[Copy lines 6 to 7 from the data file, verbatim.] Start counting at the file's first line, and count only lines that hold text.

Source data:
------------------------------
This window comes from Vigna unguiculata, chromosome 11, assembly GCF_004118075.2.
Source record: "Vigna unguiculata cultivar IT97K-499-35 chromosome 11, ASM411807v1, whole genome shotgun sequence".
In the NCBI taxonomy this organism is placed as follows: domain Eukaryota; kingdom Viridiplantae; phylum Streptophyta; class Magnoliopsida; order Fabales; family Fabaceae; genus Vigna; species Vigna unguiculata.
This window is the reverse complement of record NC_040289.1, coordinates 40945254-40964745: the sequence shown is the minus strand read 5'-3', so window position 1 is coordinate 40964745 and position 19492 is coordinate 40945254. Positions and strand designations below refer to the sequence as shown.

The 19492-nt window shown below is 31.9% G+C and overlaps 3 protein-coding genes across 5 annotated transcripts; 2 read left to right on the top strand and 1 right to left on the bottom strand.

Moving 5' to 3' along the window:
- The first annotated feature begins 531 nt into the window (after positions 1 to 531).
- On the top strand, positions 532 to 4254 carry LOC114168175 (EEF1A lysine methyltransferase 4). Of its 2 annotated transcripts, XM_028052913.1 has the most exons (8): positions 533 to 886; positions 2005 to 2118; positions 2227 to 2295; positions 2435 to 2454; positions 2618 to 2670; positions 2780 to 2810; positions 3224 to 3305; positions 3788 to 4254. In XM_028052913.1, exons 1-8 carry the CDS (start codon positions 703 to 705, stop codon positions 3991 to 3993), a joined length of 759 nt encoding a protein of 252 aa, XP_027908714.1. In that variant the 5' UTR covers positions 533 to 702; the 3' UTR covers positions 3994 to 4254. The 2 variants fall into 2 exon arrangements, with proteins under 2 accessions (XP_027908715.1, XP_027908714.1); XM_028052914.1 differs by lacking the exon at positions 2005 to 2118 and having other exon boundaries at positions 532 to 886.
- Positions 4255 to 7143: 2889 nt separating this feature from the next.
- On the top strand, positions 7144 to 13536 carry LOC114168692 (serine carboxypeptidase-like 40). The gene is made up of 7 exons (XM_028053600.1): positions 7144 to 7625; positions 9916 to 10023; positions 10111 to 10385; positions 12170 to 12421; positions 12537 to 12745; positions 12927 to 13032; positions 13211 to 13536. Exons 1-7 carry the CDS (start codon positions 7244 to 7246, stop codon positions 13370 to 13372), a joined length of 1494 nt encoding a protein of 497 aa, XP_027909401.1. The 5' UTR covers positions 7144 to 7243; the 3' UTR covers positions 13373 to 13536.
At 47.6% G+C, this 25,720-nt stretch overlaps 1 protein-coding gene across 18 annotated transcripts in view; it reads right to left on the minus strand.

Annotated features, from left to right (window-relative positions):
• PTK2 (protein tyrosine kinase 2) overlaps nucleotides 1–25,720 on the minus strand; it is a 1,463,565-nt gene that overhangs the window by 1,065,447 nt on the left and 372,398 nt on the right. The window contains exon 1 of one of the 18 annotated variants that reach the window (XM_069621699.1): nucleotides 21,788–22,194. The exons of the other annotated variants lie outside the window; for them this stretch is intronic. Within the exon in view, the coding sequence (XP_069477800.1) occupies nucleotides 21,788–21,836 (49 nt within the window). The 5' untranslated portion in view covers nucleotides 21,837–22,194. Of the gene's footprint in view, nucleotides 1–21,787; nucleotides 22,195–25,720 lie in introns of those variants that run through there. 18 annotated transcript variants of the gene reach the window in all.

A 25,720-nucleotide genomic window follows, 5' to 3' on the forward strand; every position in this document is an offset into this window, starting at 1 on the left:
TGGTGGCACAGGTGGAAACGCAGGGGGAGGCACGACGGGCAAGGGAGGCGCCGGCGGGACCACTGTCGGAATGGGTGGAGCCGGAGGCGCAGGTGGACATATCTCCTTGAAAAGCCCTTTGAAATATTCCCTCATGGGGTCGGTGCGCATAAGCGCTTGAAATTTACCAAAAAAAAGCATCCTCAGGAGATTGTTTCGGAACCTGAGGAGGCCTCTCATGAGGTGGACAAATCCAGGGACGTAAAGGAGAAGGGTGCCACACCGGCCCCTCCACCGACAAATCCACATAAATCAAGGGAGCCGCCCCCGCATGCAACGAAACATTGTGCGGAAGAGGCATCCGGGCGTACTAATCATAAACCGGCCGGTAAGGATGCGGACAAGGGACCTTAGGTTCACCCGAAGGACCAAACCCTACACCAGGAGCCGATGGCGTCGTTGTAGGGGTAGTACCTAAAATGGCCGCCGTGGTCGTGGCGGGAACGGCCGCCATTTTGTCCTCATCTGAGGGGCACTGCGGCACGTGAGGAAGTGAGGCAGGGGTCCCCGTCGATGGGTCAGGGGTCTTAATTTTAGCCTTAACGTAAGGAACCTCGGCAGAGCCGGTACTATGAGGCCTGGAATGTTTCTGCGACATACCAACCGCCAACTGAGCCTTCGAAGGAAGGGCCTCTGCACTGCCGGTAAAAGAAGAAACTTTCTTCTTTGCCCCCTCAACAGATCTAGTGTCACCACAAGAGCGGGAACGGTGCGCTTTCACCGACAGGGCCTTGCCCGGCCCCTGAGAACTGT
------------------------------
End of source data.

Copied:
Moving 5' to 3' along the window:
- The first annotated feature begins 531 nt into the window (after positions 1 to 531).